“It’s hard for scientists, I think, sometimes to realise that there are other worldviews,” Castillo asserted. “You have to step out of what you know and feel comfortable with sometimes and understand that other communities see things very differently. It’s early days still, but I hope that this is going to be an amazing example of how research can be done through community-based participatory research.”
The relationship between Yukon paleontology and the mining community has been cultivated for decades, beginning with the late Richard (Dick) Harington in the 1960s and continued by Zazula for the past two decades. That Yukon miners continually alert Zazula of new finds is a credit to both parties, and that partnership has resulted in a vast wealth of fossils representing a myriad of extinct animals from the Pleistocene. Moreover, in this case specifically, it has demonstrated how such a partnership impacts and improves the relationships of all involved: the First Nations, the scientific and the mining communities.
For Zazula, this discovery is also intensely meaningful in yet another way. “I think there’s also something profound, and this is me, personally, on this, I’m Ukrainian. My family’s all Ukrainian. I have cousins in the Ukraine. It’s been an incredibly difficult time for me and my family. And knowing that all the other mammoths in the world are now behind an Iron Curtain again, they will never be seen by people from outside of Russia, the timing of that and a mammoth appearing in Canada, is very, very profound.”
McCaughan and his team halted all operations on the location where the mammoth was found, enabling scientists to do further research in the permafrost in which Nun cho ga lay entombed for millennia. Bond described what they have found so far within the stratigraphy of the cliff itself, the layers indicating a rich environment full of vegetation at the bottom, gradually becoming sparser toward the top: important evidence of climate change through time.
“If this is 35-40,000 years old at the base where the mammoth’s coming from,” he said, “you’re entering the last glaciation further up in the section. And so you’re getting cooler into the 30,000-year framework. You see that in the sections: We’re getting colder, we’re getting drier, we’re getting less organics, we’re getting more grasslands on the landscape. And then we hit this volcanic ash at 29-30,000 years called the Dawson Tephra. It’s a perfect marker. That puts everything below that, of course, older.”
Climate change is another important aspect of this discovery, one that Zazula feels has the potential to unite people of all ages. Here, in the flesh, is an extinct animal whose species was certainly impacted by climate change.
“We’re a generation of people that are facing climate change like no other generation of humans have ever done in the past,” Zazula noted, adding that Nun cho ga is “connecting the past of the Ice Age, the history of the Tr’ondëk Hwëch’in with the present and the future of what we’re up against now.”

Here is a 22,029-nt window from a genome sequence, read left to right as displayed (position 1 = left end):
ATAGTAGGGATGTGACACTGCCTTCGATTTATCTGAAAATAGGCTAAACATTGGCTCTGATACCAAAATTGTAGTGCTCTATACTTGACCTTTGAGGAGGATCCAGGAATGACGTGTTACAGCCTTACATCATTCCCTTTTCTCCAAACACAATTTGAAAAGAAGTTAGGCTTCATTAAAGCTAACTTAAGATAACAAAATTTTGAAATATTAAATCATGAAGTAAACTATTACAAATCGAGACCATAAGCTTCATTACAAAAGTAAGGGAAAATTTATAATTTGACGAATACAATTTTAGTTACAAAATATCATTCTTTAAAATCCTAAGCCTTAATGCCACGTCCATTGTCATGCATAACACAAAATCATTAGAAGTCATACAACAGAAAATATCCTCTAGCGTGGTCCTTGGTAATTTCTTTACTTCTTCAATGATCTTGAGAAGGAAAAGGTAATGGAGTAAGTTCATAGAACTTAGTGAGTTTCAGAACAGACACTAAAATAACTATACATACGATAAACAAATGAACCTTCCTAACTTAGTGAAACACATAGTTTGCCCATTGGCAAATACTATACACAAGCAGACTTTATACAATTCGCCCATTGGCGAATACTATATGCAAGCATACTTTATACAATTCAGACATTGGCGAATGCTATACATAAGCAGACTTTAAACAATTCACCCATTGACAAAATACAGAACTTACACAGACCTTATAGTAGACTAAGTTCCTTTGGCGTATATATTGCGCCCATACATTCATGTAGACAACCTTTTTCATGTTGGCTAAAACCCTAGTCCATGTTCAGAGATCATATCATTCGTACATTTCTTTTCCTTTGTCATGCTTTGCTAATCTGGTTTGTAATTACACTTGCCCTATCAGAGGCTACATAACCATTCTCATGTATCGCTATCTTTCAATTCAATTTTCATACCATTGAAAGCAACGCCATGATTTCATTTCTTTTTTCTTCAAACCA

Based on the sediment around Nun cho ga, Bond thinks “the mammoth would have been crossing what we call an alluvial fan. We’ll think about this more down the road, but it appears to me that she’s associated with a stream channel on this fan surface. It’s a very, very muddy environment, and it would make any steep banks that are vertical–if they’re at all wet–literally impossible to get up.”
He’s also collected sediment samples for ancient DNA testing.
“What’s great about this discovery,” Jukar wrote, “is that we know the exact point in the ground where the mummy came from, so that provides a lot of opportunities to study not only the environment the mammoth lived in, but also about what happens after it died.”
Both Zazula and Bond note that there will be continued paleontological work at the site over the summer. In the week since the baby mammoth discovery, they’ve already uncovered more fossils, including “bison, horse, and mammoth bones, frozen squirrel nests, and a partial large carnivore skull,” said Zazula.
“For the science piece, it’s something I’ve been thinking of my whole life,” Zazula related. “And thinking one day I might meet a woolly mammoth and never thinking it would ever be possible. And it happened! And it happened because of the gold miner, and it happened because of the First Nation. It’s because of the relationships that are building between Tr’ondëk Hwëch’in and scientists and gold miners. That’s the reason that this was found. And I think she was brought here to bring us all together.”
“To save Nun cho ga is a good thing,” Nagano emphasised. “There’s LOTS of different stories that are taking place, and that’s just one of them.” She reiterated how thankful the First Nation is to McCaughan for recovering Nun cho ga. “It’s a good thing that we’re all working together, and it’s time now. And maybe that’s why she appeared also, too, for us. It’s time to let go the stuff that got in the way and for us to proceed ahead. And it’s a good thing for us to have our youth see that for the generations to come.”
The spotlight is currently on the Yukon, and the world is watching.